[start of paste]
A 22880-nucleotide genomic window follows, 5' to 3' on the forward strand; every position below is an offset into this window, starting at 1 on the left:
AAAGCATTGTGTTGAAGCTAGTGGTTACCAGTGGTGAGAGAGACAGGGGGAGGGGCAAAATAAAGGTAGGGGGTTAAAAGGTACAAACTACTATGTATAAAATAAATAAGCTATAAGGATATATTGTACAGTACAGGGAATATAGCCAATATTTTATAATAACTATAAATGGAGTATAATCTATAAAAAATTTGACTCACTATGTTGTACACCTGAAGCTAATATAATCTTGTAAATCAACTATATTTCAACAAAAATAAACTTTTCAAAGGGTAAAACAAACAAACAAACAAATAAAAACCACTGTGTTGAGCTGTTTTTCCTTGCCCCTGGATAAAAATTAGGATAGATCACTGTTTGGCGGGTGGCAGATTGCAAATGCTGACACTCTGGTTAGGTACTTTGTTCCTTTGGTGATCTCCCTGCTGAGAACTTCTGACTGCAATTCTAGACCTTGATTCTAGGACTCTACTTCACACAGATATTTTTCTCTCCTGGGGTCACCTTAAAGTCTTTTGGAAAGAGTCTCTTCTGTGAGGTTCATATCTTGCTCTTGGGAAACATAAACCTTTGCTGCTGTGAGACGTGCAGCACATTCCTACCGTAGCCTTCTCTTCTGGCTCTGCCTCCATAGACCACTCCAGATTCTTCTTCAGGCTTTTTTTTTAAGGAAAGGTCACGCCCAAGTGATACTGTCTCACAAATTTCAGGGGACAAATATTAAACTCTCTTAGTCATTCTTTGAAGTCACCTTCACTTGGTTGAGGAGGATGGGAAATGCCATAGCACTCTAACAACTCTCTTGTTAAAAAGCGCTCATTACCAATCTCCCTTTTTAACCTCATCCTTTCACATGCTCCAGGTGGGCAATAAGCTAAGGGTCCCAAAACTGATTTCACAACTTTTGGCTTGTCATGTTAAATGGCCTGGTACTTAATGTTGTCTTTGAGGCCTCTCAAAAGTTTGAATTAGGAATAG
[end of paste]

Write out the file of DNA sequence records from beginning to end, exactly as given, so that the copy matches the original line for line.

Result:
A 22880-nucleotide genomic window follows, 5' to 3' on the forward strand; every position below is an offset into this window, starting at 1 on the left:
AAAGCATTGTGTTGAAGCTAGTGGTTACCAGTGGTGAGAGAGACAGGGGGAGGGGCAAAATAAAGGTAGGGGGTTAAAAGGTACAAACTACTATGTATAAAATAAATAAGCTATAAGGATATATTGTACAGTACAGGGAATATAGCCAATATTTTATAATAACTATAAATGGAGTATAATCTATAAAAAATTTGACTCACTATGTTGTACACCTGAAGCTAATATAATCTTGTAAATCAACTATATTTCAACAAAAATAAACTTTTCAAAGGGTAAAACAAACAAACAAACAAATAAAAACCACTGTGTTGAGCTGTTTTTCCTTGCCCCTGGATAAAAATTAGGATAGATCACTGTTTGGCGGGTGGCAGATTGCAAATGCTGACACTCTGGTTAGGTACTTTGTTCCTTTGGTGATCTCCCTGCTGAGAACTTCTGACTGCAATTCTAGACCTTGATTCTAGGACTCTACTTCACACAGATATTTTTCTCTCCTGGGGTCACCTTAAAGTCTTTTGGAAAGAGTCTCTTCTGTGAGGTTCATATCTTGCTCTTGGGAAACATAAACCTTTGCTGCTGTGAGACGTGCAGCACATTCCTACCGTAGCCTTCTCTTCTGGCTCTGCCTCCATAGACCACTCCAGATTCTTCTTCAGGCTTTTTTTTTAAGGAAAGGTCACGCCCAAGTGATACTGTCTCACAAATTTCAGGGGACAAATATTAAACTCTCTTAGTCATTCTTTGAAGTCACCTTCACTTGGTTGAGGAGGATGGGAAATGCCATAGCACTCTAACAACTCTCTTGTTAAAAAGCGCTCATTACCAATCTCCCTTTTTAACCTCATCCTTTCACATGCTCCAGGTGGGCAATAAGCTAAGGGTCCCAAAACTGATTTCACAACTTTTGGCTTGTCATGTTAAATGGCCTGGTACTTAATGTTGTCTTTGAGGCCTCTCAAAAGTTTGAATTAGGAATAG